Moving Past Nonprofit vs. For-profit
Life is nuanced, subtle, and highly contextualized. Very little in this world is black and white. However, many aspects of society today are viewed through stark polarities. Good vs. bad, right vs. wrong, democrat vs. republican, socialism vs. capitalism… There is a huge amount of nuance in between each of these examples, but since it is harder to build the world in shades of grey, we simplify things into opposite buckets that are easier to comprehend and act upon. The tragedy is that the nuance and the subtlety is also the beauty. It is where we find our commonality, our shared values, and our humanity.
A prevalent and pernicious bifurcation is the split between nonprofit and for-profit. Generally speaking, the motive on the for-profit side is to maximize shareholder value, to make as much money as possible for the owners of a business or corporation. On the the non-profit side it is to do good, to make the world a better place, and to support communities and the environment in ways that are not provided for through market forces.
When we begin to inhabit the space between nonprofit and for-profit, we start to see that all organizations in the world, every single one, should focus on one thing: maximizing societal value. Providing the most amount of benefit for the largest number of people. Whether that means creating good jobs, helping people to eat healthy food, providing education, enabling access to capital, the choices are infinite. The question for an organization to ask is how are we providing value to society, what are we doing that is extracting value, and how can we maximize the former and minimize the latter. It doesn’t mean sacrificing profit. It doesn’t mean being overly idealistic, impractical, or never making tough decisions. It means understanding what impact an organization has on the world, good and bad, and consciously working to increase the positive and decrease the negative.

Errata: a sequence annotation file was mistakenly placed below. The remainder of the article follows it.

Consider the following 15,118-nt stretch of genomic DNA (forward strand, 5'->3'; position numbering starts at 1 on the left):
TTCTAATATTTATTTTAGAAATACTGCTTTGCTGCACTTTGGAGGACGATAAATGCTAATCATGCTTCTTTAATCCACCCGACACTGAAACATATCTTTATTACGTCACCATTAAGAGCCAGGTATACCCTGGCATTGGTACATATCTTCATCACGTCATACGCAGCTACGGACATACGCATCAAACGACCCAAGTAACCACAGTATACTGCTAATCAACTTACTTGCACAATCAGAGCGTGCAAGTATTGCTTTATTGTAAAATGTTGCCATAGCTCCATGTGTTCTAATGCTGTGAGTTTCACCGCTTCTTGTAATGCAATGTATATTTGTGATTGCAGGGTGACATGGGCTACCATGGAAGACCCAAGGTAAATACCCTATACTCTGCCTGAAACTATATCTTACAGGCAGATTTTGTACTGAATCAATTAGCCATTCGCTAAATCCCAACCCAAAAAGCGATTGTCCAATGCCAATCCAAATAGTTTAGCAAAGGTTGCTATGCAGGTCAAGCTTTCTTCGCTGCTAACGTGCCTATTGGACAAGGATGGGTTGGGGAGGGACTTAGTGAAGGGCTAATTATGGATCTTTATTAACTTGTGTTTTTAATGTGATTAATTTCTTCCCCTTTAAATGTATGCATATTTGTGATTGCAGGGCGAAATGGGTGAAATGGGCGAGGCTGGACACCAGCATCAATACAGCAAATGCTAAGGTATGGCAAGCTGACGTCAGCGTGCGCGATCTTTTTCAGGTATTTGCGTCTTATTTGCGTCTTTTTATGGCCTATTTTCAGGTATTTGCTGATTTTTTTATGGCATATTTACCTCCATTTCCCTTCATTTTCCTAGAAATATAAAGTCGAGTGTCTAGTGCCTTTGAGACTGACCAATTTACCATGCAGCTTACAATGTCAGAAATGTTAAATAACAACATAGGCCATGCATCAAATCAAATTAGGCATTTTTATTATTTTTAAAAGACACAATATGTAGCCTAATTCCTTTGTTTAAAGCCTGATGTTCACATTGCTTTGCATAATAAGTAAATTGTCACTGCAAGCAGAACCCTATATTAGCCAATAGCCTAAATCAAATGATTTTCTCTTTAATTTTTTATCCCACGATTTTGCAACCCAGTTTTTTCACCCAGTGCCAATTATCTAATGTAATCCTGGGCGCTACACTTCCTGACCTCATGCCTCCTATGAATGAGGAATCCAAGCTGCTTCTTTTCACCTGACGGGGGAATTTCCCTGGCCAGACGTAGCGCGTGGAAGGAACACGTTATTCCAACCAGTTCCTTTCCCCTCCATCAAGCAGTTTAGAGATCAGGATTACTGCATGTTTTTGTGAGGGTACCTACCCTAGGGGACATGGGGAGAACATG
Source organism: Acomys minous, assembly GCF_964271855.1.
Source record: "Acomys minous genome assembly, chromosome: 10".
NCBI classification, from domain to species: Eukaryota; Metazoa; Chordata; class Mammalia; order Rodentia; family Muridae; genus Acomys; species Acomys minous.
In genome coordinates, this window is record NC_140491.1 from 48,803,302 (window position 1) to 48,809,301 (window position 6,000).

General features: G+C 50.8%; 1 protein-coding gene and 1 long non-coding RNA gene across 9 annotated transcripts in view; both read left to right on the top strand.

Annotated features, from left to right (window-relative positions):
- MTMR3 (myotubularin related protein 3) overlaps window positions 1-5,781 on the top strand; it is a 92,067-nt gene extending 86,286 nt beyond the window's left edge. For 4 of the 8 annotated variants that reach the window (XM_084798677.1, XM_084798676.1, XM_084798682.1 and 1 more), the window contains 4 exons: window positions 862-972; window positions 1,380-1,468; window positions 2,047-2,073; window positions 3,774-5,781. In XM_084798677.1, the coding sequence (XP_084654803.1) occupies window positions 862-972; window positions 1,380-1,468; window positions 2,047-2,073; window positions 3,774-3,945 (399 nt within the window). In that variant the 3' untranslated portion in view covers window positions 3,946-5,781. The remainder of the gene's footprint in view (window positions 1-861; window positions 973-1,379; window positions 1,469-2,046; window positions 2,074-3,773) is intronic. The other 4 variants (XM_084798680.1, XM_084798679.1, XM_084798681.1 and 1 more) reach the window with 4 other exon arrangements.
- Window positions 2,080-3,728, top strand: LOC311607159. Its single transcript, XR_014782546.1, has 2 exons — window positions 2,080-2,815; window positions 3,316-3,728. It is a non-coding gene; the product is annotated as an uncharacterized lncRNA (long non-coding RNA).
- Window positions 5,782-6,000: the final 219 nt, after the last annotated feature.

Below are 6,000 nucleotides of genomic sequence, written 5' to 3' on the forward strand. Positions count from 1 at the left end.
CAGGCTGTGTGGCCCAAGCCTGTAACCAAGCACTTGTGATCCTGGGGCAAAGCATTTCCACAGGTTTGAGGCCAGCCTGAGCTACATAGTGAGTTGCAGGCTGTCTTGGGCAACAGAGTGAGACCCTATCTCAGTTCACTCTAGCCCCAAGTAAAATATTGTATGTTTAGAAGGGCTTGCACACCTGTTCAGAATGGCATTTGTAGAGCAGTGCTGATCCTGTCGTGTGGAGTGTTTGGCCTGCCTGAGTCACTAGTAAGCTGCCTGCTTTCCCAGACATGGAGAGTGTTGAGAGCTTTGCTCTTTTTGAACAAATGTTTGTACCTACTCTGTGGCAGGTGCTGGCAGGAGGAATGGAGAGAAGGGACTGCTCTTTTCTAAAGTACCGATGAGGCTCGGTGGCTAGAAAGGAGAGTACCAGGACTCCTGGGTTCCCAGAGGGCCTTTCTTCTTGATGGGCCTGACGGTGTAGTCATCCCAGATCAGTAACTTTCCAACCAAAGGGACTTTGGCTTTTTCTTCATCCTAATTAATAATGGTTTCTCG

The lines have certainly started to blur in recent years. The focus of several movements — social enterprise, impact investing, social justice, benefit corporations, and environmental sustainability, to name a few — have in many ways worked on alleviating the schism between nonprofit and for-profit. Instead, they start to describe how to build our businesses, economic systems, and philanthropic organizations in the shade of grey between making money or doing good. Often this work is expressed as building “the new economy” or “the good economy.” However, from my perspective, they are promoting economic systems the ways they should have been in the first place, without the black and white separation of non-profit vs. for-profits.